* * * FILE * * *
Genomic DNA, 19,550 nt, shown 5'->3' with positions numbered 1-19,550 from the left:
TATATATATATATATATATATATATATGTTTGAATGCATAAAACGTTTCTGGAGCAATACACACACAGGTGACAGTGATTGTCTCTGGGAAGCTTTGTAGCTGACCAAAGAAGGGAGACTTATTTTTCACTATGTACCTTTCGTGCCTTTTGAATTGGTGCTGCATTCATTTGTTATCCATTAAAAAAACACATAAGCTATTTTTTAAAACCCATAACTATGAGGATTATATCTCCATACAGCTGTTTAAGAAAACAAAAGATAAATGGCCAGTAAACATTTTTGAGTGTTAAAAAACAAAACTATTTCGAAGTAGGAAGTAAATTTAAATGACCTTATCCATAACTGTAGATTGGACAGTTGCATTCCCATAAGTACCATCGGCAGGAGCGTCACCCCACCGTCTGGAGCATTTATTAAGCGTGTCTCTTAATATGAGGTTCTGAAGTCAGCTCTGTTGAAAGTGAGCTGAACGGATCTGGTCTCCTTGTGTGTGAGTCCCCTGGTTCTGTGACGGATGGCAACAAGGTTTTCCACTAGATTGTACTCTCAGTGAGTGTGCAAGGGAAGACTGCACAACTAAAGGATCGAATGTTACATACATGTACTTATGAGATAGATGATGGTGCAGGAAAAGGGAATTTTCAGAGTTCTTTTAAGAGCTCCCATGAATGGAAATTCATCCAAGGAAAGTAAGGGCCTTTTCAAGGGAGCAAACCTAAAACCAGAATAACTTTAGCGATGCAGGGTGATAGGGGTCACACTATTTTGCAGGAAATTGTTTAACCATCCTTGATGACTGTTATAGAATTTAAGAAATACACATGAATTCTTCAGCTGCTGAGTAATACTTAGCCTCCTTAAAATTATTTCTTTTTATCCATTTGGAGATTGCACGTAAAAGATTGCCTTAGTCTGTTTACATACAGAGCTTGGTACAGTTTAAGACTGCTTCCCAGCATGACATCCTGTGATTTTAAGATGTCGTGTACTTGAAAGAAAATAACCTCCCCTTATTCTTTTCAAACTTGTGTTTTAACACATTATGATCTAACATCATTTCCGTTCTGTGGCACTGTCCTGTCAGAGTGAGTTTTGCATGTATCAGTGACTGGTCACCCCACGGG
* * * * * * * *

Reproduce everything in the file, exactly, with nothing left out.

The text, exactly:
Genomic DNA, 19,550 nt, shown 5'->3' with positions numbered 1-19,550 from the left:
TATATATATATATATATATATATATATGTTTGAATGCATAAAACGTTTCTGGAGCAATACACACACAGGTGACAGTGATTGTCTCTGGGAAGCTTTGTAGCTGACCAAAGAAGGGAGACTTATTTTTCACTATGTACCTTTCGTGCCTTTTGAATTGGTGCTGCATTCATTTGTTATCCATTAAAAAAACACATAAGCTATTTTTTAAAACCCATAACTATGAGGATTATATCTCCATACAGCTGTTTAAGAAAACAAAAGATAAATGGCCAGTAAACATTTTTGAGTGTTAAAAAACAAAACTATTTCGAAGTAGGAAGTAAATTTAAATGACCTTATCCATAACTGTAGATTGGACAGTTGCATTCCCATAAGTACCATCGGCAGGAGCGTCACCCCACCGTCTGGAGCATTTATTAAGCGTGTCTCTTAATATGAGGTTCTGAAGTCAGCTCTGTTGAAAGTGAGCTGAACGGATCTGGTCTCCTTGTGTGTGAGTCCCCTGGTTCTGTGACGGATGGCAACAAGGTTTTCCACTAGATTGTACTCTCAGTGAGTGTGCAAGGGAAGACTGCACAACTAAAGGATCGAATGTTACATACATGTACTTATGAGATAGATGATGGTGCAGGAAAAGGGAATTTTCAGAGTTCTTTTAAGAGCTCCCATGAATGGAAATTCATCCAAGGAAAGTAAGGGCCTTTTCAAGGGAGCAAACCTAAAACCAGAATAACTTTAGCGATGCAGGGTGATAGGGGTCACACTATTTTGCAGGAAATTGTTTAACCATCCTTGATGACTGTTATAGAATTTAAGAAATACACATGAATTCTTCAGCTGCTGAGTAATACTTAGCCTCCTTAAAATTATTTCTTTTTATCCATTTGGAGATTGCACGTAAAAGATTGCCTTAGTCTGTTTACATACAGAGCTTGGTACAGTTTAAGACTGCTTCCCAGCATGACATCCTGTGATTTTAAGATGTCGTGTACTTGAAAGAAAATAACCTCCCCTTATTCTTTTCAAACTTGTGTTTTAACACATTATGATCTAACATCATTTCCGTTCTGTGGCACTGTCCTGTCAGAGTGAGTTTTGCATGTATCAGTGACTGGTCACCCCACGGG